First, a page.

For whom the bell tolls: the demise of exchange trading floors and the growth of ECNs.

Author:Markham, Jerry W.
Position:Electronic communications networks
  1. INTRODUCTION II. EXCHANGE TRADING--SOME HISTORY A. Development of Stock Exchange Trading in the United States B. Development of Futures Trading on Exchange Floors C. The Regulatory Era D. Market Convergence E. The Role of the Exchange. III. ELECTRONIC TRADING ARRIVES A. Automation Arrives in the Futures Industry B. Automation Arrives in the Securities Industry C. Scandals D. The ECNs Arrive E. Nasdaq and NYSE Responses IV. REGULATING THE ECNS A. Securities industry B. Derivatives Industry V. REGULATORY CHALLENGES--POST TRADING FLOOR A. Derivative Markets B. Securities Markets C. Regulatory Challenges D. ECNs: Pros and Cons E. Financial Market Fees F. Effects on Regulators VI. CONCLUSION I. INTRODUCTION

    The colorful "open outcry" trading in the "pits" of the Chicago futures exchanges and the bell--ringing opening of trading on the floor of the New York Stock Exchange (NYSE) have long dominated the public perception of how those markets operate. Those exchanges are now in the midst of radical changes that will soon be erasing those images. Exchange trading floors are fast fading into history as the trading of stocks and derivative instruments moves to electronic communications networks (ECNs) that simply match trades by computers through algorithms. (1) Competition from ECNs has already forced the NYSE and the Chicago futures exchanges to demutualize, consolidate, and reduce the role of their trading floors, while expanding their own electronic execution facilities. (2)

    The amazing growth of the ECNs and their displacement of the traditional exchanges have raised regulatory concerns. The Commodity Futures Trading Commission (CFTC) and the Securities and Exchange Commission (SEC) have been struggling with that issue for nearly a decade. The SEC's burdensome regulations are driving capital away from public markets such as the NYSE and Nasdaq and into ECNs, which are more lightly regulated. Many public companies are also opting out of the public markets by going private; institutional trading markets in unregistered securities are growing; and foreign issuers are rethinking the value of listing in regulated U.S. markets. The ECNs are also encouraging U.S. investors to invest abroad. As a result, the SEC and the CFTC are experiencing the effects of regulatory arbitrages as issuers and market participants flee the excessive regulation imposed in domestic markets.

    The CFTC initially tried to prevent virtually all non--exchange trading of derivatives. It then did a volte--face and decided against regulating ECNs that provide execution services only to institutional investors. The CFTC believed those entities had the wherewithal and were sophisticated enough to protect themselves. However, as the result of a number of problems in the energy markets, the CFTC is reversing course once again and is now seeking to regulate those institutional markets in much the same way that it regulates exchanges that service retail investors.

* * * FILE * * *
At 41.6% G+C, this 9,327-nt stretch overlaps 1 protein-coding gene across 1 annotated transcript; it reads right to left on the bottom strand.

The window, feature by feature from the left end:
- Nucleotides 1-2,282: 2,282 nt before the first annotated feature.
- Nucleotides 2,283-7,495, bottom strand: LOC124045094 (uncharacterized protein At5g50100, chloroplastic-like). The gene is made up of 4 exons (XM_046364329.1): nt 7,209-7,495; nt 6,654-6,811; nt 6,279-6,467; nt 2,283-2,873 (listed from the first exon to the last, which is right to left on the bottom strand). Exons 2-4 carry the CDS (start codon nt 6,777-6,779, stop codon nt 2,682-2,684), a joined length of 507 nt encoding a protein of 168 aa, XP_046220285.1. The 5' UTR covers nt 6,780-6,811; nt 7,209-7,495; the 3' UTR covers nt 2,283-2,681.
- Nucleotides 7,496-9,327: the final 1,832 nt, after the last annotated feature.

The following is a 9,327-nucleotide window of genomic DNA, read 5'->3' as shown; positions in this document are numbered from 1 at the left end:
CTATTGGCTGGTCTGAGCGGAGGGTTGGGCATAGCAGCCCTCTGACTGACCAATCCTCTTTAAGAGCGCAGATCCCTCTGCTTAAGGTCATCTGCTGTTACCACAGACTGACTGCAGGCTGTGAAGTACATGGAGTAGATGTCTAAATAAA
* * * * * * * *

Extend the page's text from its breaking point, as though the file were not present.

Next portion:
This Article will describe the growth of the securities and commodity exchanges in the United States. It will show how their traditional trading floors became the center of market activity well into the last century, a dominance which was aided in no small measure by the monopoly positions allowed them by their regulators. The Article will trace the growth of electronic competition that undermined those monopolies and will describe the responses of the exchanges to those upstarts. The Article will then describe the regulatory challenges that these electronic markets are facing in an increasingly global economy and the responses of the CFTC and SEC to these developments. (3)


    1. Development of Stock Exchange Trading in the United States

      Trading in stocks and commodities was first conducted in America through auctions that were the favored means for pricing goods of all descriptions in the colonial era. (4) Securities transactions were occurring in New York as early as 1725 at a commodity and slave auction house on Wall Street. However, there were few securities to trade, other than a limited number of bills issued by colonial governments. 6 That situation changed after the success of the Revolution led to the issuance of tradable government obligations by the federal government, and a market in those bills soon developed. For example, in 1790, an auction was conducted at the Philadelphia Merchant's and Exchange Coffee House for the sale of $30,000 in 6 percent "stock" of the United States. (7)

      More formal organization arrived in that year with the creation of what is now the Philadelphia Stock Exchange by ten merchants calling themselves the Philadelphia "Board of Brokers." They operated out of a coffee house and traded bank stocks and government securities. (8) Within a year, express coaches were speeding to Philadelphia from New York bearing news from ships docking in the New York port that might affect security prices on the Philadelphia exchange. (9)